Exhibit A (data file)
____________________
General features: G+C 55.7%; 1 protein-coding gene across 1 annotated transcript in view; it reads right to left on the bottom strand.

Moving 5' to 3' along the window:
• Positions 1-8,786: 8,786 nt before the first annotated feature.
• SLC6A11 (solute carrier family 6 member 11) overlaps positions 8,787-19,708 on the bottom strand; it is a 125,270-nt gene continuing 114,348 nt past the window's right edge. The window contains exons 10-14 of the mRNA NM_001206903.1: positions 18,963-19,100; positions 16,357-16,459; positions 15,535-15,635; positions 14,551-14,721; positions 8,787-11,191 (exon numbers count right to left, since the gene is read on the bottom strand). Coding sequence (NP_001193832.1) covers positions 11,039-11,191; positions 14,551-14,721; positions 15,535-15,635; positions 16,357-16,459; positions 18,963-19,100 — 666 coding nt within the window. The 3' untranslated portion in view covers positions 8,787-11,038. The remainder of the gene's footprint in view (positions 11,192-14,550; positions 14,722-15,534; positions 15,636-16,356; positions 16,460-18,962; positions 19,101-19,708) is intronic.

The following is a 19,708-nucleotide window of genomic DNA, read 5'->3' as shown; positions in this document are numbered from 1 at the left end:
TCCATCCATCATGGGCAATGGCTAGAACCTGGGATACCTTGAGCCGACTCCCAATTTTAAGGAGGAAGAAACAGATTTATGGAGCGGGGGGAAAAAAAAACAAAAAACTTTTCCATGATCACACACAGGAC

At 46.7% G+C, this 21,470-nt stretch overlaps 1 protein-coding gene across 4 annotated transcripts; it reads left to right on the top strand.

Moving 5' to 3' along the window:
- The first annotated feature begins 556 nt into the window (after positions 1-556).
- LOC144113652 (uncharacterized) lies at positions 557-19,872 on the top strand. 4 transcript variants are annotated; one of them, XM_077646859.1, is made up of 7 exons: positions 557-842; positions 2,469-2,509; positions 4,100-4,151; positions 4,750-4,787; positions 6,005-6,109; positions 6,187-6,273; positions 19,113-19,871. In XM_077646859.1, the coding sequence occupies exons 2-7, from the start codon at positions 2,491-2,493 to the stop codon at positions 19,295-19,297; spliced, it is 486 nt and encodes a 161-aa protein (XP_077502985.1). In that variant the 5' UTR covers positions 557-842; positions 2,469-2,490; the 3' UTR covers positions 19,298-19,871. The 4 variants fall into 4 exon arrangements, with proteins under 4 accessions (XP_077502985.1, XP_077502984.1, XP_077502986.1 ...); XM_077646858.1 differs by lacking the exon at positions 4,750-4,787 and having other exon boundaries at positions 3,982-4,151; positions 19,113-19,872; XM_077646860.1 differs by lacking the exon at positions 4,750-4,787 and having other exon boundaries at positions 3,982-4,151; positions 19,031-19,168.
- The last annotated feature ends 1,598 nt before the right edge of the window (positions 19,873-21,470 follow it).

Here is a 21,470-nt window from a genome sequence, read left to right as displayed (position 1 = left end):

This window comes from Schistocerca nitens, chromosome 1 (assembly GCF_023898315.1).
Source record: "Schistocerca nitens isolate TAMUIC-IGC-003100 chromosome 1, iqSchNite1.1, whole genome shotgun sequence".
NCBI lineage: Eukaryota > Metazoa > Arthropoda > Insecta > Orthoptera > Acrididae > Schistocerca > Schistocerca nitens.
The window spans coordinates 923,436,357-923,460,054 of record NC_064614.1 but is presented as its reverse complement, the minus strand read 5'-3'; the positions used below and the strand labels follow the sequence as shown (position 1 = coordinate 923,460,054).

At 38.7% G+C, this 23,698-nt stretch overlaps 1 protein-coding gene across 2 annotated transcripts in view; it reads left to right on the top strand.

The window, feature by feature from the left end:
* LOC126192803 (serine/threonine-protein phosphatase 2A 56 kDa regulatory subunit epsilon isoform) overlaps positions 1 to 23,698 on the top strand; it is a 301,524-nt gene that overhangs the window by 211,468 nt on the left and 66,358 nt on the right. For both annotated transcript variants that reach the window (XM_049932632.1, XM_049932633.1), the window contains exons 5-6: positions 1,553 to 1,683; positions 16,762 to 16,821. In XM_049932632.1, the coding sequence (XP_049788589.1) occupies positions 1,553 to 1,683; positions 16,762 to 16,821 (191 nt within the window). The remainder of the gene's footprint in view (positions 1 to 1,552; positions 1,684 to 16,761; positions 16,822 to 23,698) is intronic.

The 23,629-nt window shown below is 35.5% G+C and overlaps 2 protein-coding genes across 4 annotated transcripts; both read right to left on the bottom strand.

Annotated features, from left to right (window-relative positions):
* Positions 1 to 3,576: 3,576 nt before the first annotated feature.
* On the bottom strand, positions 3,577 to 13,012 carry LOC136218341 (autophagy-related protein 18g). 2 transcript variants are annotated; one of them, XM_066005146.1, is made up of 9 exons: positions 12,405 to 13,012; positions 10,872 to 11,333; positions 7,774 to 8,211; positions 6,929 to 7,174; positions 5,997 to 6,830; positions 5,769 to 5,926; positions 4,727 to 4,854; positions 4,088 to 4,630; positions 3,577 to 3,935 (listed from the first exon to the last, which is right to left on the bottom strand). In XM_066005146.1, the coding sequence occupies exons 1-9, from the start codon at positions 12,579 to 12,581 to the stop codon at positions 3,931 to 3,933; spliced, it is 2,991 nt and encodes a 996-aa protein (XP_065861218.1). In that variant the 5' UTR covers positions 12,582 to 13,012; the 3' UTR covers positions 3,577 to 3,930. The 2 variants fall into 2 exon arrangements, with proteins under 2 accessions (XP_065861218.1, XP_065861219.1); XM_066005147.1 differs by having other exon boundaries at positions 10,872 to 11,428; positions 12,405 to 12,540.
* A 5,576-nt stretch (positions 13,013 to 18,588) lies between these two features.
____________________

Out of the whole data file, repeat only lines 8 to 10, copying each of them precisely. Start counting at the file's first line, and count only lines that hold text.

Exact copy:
Moving 5' to 3' along the window:
- The first annotated feature begins 556 nt into the window (after positions 1-556).
- LOC144113652 (uncharacterized) lies at positions 557-19,872 on the top strand. 4 transcript variants are annotated; one of them, XM_077646859.1, is made up of 7 exons: positions 557-842; positions 2,469-2,509; positions 4,100-4,151; positions 4,750-4,787; positions 6,005-6,109; positions 6,187-6,273; positions 19,113-19,871. In XM_077646859.1, the coding sequence occupies exons 2-7, from the start codon at positions 2,491-2,493 to the stop codon at positions 19,295-19,297; spliced, it is 486 nt and encodes a 161-aa protein (XP_077502985.1). In that variant the 5' UTR covers positions 557-842; positions 2,469-2,490; the 3' UTR covers positions 19,298-19,871. The 4 variants fall into 4 exon arrangements, with proteins under 4 accessions (XP_077502985.1, XP_077502984.1, XP_077502986.1 ...); XM_077646858.1 differs by lacking the exon at positions 4,750-4,787 and having other exon boundaries at positions 3,982-4,151; positions 19,113-19,872; XM_077646860.1 differs by lacking the exon at positions 4,750-4,787 and having other exon boundaries at positions 3,982-4,151; positions 19,031-19,168.